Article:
As I write, at the top of my blog it says “Catholic Bandita. Not merely flawed. Completely broken.” This is taken from Cardinal Barragan’s address “God’s Image in the Mentally Ill Person.” My mind is very intelligent, though not sound, but I do carry the Cross within me according to the Catholic Church. It’s important that you take what I say here with a grain of salt precisely because my mind is not sound. I am sharing subjective experience and understanding about the Catholic Church’s teaching on objective disorder and the Cross in the hopes that I can help those who have questions about this issue. You would do well to share what I write here with someone who is (1) completely sane, and (2) educated on the truths of the Catholic Faith, before taking it seriously. Having said that, it’s good advice for you to do that with virtually any Catholic blog you read.
Bipolar Disorder is, obviously to most people, a disorder. Same-sex attraction is, according to the Church, “objectively disordered.” The Courage apostolate has a good explanation of what objective disorder is and why people should not identify as “gay” or “lesbian.”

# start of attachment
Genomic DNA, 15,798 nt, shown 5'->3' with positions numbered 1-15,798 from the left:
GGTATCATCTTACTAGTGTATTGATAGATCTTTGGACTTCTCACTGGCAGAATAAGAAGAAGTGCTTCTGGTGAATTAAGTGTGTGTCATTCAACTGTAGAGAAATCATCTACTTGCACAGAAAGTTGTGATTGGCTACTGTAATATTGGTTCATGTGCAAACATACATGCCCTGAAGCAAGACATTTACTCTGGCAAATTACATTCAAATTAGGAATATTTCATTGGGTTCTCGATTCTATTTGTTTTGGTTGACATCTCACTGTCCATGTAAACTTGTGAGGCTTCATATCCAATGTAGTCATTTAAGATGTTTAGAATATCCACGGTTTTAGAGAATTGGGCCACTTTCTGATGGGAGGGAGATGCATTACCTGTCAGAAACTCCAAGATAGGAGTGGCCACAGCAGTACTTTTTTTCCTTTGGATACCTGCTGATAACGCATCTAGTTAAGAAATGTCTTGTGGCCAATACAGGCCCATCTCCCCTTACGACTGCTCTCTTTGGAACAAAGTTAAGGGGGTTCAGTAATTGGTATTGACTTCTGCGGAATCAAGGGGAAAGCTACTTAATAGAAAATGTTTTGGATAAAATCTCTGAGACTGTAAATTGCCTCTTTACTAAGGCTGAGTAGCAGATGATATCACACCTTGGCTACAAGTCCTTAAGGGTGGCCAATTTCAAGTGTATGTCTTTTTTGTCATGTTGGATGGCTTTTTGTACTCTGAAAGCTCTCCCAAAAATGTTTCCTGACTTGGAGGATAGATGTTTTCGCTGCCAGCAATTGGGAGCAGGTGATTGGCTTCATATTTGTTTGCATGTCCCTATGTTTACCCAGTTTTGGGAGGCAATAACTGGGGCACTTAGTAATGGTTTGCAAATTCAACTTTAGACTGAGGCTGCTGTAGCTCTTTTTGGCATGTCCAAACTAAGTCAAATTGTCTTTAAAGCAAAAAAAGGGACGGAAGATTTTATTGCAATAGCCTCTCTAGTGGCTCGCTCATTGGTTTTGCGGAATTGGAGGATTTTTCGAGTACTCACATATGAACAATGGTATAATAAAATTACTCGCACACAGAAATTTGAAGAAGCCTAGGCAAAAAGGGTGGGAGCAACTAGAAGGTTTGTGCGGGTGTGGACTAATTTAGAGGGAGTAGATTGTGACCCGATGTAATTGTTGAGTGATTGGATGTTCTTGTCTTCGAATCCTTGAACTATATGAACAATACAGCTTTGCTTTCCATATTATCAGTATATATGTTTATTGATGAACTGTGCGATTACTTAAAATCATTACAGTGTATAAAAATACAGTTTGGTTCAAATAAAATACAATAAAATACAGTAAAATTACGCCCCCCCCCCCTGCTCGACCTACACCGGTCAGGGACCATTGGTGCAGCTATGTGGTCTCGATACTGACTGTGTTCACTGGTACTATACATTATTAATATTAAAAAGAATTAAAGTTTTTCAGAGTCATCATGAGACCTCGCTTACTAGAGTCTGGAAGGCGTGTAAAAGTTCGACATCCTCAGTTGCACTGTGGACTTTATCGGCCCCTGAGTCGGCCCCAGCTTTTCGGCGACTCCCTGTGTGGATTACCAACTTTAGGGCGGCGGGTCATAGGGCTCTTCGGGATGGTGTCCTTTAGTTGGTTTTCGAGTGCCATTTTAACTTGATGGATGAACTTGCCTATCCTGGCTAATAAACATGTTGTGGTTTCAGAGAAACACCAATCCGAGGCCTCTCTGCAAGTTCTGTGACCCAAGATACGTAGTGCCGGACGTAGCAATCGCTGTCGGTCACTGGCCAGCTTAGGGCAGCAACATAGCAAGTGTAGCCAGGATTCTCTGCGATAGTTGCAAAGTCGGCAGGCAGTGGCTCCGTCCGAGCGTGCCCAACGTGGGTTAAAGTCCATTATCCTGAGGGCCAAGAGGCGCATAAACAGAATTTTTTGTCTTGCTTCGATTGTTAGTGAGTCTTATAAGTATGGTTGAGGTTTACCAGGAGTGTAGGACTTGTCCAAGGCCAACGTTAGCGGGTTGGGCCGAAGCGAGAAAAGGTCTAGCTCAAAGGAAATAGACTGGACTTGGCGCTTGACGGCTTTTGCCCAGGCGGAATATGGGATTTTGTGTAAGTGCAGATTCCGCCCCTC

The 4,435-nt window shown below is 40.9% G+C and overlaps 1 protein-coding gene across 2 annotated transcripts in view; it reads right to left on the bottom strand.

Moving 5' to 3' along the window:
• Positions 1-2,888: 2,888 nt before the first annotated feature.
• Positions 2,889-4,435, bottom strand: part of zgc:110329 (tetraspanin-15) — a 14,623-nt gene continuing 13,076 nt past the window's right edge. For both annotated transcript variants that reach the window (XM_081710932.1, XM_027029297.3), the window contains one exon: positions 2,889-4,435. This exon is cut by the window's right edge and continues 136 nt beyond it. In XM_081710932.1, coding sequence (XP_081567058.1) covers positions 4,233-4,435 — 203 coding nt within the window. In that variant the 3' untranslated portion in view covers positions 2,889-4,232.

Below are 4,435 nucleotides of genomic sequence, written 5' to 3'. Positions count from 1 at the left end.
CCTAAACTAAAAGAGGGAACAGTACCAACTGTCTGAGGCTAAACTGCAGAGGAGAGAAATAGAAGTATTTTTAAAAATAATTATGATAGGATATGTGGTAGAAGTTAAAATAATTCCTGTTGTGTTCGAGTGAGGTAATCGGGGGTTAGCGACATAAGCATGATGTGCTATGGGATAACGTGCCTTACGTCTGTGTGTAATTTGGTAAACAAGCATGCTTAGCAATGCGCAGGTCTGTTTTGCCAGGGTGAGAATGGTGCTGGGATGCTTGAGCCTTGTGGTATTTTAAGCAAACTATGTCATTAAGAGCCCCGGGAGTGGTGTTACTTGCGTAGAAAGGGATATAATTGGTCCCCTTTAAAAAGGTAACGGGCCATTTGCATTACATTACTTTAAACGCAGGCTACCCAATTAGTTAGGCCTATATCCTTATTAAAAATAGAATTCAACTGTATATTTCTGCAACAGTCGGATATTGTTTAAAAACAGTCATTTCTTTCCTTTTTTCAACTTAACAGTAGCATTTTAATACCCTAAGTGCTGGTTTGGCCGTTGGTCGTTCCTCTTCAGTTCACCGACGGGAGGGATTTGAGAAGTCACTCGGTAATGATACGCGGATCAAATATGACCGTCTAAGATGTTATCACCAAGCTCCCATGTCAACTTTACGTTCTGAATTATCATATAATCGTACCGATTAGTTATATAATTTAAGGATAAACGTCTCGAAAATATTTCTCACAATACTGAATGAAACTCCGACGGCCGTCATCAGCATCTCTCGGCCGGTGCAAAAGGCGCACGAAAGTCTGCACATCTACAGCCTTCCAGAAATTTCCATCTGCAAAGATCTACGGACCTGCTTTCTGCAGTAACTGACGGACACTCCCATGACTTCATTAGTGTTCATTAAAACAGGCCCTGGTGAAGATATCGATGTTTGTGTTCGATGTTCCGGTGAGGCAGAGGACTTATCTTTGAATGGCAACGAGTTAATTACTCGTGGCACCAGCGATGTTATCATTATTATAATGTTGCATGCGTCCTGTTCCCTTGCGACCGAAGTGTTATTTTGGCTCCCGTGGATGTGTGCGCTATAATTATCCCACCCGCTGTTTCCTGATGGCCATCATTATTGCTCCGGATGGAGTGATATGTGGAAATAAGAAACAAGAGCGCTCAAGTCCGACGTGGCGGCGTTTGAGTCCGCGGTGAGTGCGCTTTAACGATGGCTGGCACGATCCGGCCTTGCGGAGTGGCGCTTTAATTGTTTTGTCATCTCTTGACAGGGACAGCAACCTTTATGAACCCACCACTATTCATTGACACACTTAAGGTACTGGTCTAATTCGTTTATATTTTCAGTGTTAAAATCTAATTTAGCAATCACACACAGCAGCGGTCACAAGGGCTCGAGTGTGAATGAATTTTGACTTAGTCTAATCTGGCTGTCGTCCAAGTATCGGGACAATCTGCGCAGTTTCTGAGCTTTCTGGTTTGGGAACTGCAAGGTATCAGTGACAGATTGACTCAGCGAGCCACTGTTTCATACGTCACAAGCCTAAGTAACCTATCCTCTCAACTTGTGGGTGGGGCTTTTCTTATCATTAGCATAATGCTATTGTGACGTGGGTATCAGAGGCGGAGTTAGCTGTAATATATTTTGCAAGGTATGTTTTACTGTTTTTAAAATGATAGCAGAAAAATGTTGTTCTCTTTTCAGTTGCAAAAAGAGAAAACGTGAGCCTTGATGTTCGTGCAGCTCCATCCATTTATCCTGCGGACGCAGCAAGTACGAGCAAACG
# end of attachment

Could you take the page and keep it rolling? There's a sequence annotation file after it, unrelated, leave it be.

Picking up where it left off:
The term “objective disorder” is a philosophical term. It is used to describe homosexual attractions because such attractions can never lead to a morally good sexual act. It is objected that if a man lusts for a woman or vice versa, this too is an objective disorder. This latter example is not an objective disorder, because, if the man or woman learns to control their heterosexual attraction, and wills to express it in the natural state of marriage, it is a good thing.